The Northern Clemency
Knopf. 597 pp. $26.95
Nov. 30, 2008
Chapter OneSo the garden of number eighty-four is nothing more than a sort of playground for all the kids of the neighbourhood?"
"I wouldn't say all," Mrs. Arbuthnot said. "I would have said it was only the Glovers' children."
"All of them?" Mrs. Warner-Karen, now-said. "The girl seems so quiet. It's the elder boy, really."
"I've seen the girl going in there too," Mrs. Arbuthnot said. "It's during the day with her. She's on her own generally. I grant you, it's the older boy who goes in after dark, and he's got people with him. Girls, one at a time. There'll be trouble with both those boys."
"But, Mrs...." Mr. Warner said. He was slow to catch people's names.
"Call me Anthea," Mrs. Arbuthnot said. "Now that we've finally met."
"I mean, Anthea," Mr. Warner said, "why doesn't anyone tell the parents? They surely can't know."
"That I don't understand," Mrs. Arbuthnot said. She was stately, forty-six, divorced, at number ninety-three, almost opposite the empty house. "This isn't the best opportunity, I dare say."
They were at the Glovers'. It was a party; the neighbourhood had been invited. Most had been puzzled by the invitation, knowing the couple and their three children only by sight. Mrs. Arbuthnot and Mrs. Warner had passed the time of day on occasion. They had arrived more or less at the same time; both had the habit, at a party, of moving swiftly to the back wall the better to watch arrivals. They had made common ground, and Mrs. Warner's husband had been introduced. He worked for the local council in a position of some authority.
It was a Friday night in August. The room was filling up, in a slightly bemused way; the neighbours, nervously boastful, were exchanging compliments about each other's gardens; conver?sations about motor-cars were running their usual course.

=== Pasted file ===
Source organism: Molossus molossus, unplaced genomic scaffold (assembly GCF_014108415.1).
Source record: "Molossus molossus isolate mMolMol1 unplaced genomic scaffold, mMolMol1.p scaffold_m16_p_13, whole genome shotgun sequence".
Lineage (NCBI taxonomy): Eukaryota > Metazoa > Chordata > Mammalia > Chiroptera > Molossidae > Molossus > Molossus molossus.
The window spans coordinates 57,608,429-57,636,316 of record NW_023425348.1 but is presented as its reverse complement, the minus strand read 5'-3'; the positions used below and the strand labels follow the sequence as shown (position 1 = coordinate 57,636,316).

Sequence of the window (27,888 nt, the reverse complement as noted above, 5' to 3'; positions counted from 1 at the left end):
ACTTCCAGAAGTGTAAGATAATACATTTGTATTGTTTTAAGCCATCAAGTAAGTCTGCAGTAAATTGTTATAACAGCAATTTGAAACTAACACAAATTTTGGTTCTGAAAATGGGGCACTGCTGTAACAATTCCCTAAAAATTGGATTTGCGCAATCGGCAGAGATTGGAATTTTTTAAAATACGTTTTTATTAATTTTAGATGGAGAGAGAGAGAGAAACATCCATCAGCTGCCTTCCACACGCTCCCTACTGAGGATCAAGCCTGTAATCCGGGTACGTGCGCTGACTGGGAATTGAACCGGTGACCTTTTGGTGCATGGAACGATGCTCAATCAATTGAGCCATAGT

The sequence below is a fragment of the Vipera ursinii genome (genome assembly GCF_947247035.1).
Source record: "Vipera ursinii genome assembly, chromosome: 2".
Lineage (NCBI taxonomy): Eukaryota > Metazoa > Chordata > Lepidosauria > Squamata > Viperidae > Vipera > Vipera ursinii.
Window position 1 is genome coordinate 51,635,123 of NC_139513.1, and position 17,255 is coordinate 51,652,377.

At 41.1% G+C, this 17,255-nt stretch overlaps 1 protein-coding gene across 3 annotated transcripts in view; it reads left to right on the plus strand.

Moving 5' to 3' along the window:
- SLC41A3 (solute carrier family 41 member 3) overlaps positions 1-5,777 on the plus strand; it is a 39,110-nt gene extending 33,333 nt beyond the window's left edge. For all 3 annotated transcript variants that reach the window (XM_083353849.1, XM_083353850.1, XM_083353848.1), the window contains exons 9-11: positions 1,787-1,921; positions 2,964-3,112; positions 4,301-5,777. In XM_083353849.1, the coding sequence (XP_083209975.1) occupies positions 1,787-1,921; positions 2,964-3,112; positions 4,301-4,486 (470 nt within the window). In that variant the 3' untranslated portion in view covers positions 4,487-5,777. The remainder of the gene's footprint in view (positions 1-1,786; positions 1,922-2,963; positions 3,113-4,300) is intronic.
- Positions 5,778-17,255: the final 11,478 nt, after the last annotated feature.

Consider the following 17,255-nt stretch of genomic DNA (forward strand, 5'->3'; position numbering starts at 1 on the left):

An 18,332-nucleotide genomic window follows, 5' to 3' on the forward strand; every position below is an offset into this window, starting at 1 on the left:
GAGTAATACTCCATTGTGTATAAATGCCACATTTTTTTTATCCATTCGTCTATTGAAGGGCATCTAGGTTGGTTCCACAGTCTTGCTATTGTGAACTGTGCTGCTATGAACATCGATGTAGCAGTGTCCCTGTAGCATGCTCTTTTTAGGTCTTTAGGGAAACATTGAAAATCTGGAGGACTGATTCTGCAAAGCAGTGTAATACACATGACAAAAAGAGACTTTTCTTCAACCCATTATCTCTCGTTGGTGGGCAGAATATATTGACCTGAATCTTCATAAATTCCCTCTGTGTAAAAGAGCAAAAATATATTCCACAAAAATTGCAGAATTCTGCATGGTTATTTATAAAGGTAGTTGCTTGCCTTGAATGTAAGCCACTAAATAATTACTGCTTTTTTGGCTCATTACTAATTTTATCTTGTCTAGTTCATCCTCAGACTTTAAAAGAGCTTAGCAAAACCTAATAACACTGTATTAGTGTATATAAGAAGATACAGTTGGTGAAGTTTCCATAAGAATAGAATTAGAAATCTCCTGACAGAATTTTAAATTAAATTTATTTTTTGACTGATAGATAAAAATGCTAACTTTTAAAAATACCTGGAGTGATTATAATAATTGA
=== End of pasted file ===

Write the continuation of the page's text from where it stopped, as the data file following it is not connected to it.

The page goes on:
"It's a nice thing for her to do," Mrs. Warner said, who always prided herself on thinking the best of others. She had left her son, nineteen, a worry, at home; she thought the party might have been smarter than it was, not knowing the Glovers. Other people's children had come.
"She's a nice woman, I believe," Mrs. Arbuthnot said, who had her own private names for almost everyone in the room, the Warners, the Glovers included. "It's a shame she couldn't have waited a week or two, though."
"Yes?" Mr. Warner said, who believed that if a thing could be done today, it shouldn't be put off until tomorrow.
"There's new people moving into number eighty-four," Mrs. Arbuthnot said. "It might have been nice to introduce them to everyone. They're moving in next week."
"Just opposite Anthea's," Mrs. Warner explained to her husband.
"Perhaps it wasn't ideal," Mr. Warner said. "From the point of view of dates."
"People are busy in August, these days," Mrs. Arbuthnot said. "They go away, don't they?"
"We were thinking about the Algarve," Mrs. Warner said.
"Oh, the Algarve," Mrs. Arbuthnot said, encouraging and patronizing as a magazine.
It was a good party, like other parties. Mrs. Glover was in a long dress: pale blue and high at the neck, it clung to her; on it were printed the names of capital cities. In vain, Mrs. Warner ran her eyes over it, looking for the name of the Algarve, but it was not there.
"Nibble?" Mrs. Glover said, frankly holding out a potato wrapped in foil, spiked with miniature assemblages of cheese and pineapple, wee cold sausages iced with fat. Her hair was swept up and pulled in, in a chignon and ringlets. They had all dressed, but she had made the most effort for her own party.
"I so like your unit," Mrs. Arbuthnot said.
"We got fed up with the old sideboard," Mrs. Glover said. "It was Malcolm's mother's, so he felt he had to take it when she went into a home. She couldn't have all her things, naturally, so we took it, and then one day, I just looked at it and it just seemed so ugly I had to get rid of it. We got the unit from Cole's, actually."
"You got it in Sheffield?" Mrs. Arbuthnot said.
"I know," Mrs. Glover said. "I saw it and I fell in love with it."
"It's very nice," Mrs. Warner said. "I like old things, too."
"I know what you mean," Katherine Glover said. "I love them, really. I just think they have so much more character than new furniture. I'd love to live in an old house."